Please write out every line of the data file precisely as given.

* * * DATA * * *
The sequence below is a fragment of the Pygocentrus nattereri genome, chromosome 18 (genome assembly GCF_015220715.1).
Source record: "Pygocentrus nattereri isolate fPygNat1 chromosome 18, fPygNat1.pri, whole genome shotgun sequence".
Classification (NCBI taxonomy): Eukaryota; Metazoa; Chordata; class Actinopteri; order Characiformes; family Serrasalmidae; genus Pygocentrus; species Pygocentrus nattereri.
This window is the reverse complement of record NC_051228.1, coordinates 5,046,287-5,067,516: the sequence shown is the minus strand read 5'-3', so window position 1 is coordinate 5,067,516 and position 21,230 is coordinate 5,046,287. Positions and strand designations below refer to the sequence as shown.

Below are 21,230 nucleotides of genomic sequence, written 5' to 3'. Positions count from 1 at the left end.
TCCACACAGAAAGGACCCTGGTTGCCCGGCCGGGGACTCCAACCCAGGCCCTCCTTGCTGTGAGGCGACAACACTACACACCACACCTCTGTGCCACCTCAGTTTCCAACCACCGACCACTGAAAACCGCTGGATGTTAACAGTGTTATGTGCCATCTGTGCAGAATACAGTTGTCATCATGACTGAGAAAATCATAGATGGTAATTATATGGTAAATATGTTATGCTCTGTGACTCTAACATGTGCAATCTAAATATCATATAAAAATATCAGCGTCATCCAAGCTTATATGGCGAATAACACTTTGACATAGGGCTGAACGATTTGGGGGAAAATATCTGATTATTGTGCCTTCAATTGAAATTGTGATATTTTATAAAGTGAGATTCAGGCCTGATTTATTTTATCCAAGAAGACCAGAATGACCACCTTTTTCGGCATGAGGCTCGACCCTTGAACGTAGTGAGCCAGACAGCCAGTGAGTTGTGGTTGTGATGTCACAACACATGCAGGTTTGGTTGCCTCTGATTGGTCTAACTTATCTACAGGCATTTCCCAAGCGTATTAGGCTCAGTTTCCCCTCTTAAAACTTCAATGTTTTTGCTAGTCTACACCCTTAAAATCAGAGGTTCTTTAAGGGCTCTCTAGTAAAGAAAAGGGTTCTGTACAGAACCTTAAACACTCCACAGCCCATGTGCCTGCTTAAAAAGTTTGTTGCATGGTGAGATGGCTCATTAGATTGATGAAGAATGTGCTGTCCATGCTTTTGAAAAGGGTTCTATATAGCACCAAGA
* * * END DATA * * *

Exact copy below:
The sequence below is a fragment of the Pygocentrus nattereri genome, chromosome 18 (genome assembly GCF_015220715.1).
Source record: "Pygocentrus nattereri isolate fPygNat1 chromosome 18, fPygNat1.pri, whole genome shotgun sequence".
Classification (NCBI taxonomy): Eukaryota; Metazoa; Chordata; class Actinopteri; order Characiformes; family Serrasalmidae; genus Pygocentrus; species Pygocentrus nattereri.
This window is the reverse complement of record NC_051228.1, coordinates 5,046,287-5,067,516: the sequence shown is the minus strand read 5'-3', so window position 1 is coordinate 5,067,516 and position 21,230 is coordinate 5,046,287. Positions and strand designations below refer to the sequence as shown.

Below are 21,230 nucleotides of genomic sequence, written 5' to 3'. Positions count from 1 at the left end.
TCCACACAGAAAGGACCCTGGTTGCCCGGCCGGGGACTCCAACCCAGGCCCTCCTTGCTGTGAGGCGACAACACTACACACCACACCTCTGTGCCACCTCAGTTTCCAACCACCGACCACTGAAAACCGCTGGATGTTAACAGTGTTATGTGCCATCTGTGCAGAATACAGTTGTCATCATGACTGAGAAAATCATAGATGGTAATTATATGGTAAATATGTTATGCTCTGTGACTCTAACATGTGCAATCTAAATATCATATAAAAATATCAGCGTCATCCAAGCTTATATGGCGAATAACACTTTGACATAGGGCTGAACGATTTGGGGGAAAATATCTGATTATTGTGCCTTCAATTGAAATTGTGATATTTTATAAAGTGAGATTCAGGCCTGATTTATTTTATCCAAGAAGACCAGAATGACCACCTTTTTCGGCATGAGGCTCGACCCTTGAACGTAGTGAGCCAGACAGCCAGTGAGTTGTGGTTGTGATGTCACAACACATGCAGGTTTGGTTGCCTCTGATTGGTCTAACTTATCTACAGGCATTTCCCAAGCGTATTAGGCTCAGTTTCCCCTCTTAAAACTTCAATGTTTTTGCTAGTCTACACCCTTAAAATCAGAGGTTCTTTAAGGGCTCTCTAGTAAAGAAAAGGGTTCTGTACAGAACCTTAAACACTCCACAGCCCATGTGCCTGCTTAAAAAGTTTGTTGCATGGTGAGATGGCTCATTAGATTGATGAAGAATGTGCTGTCCATGCTTTTGAAAAGGGTTCTATATAGCACCAAGA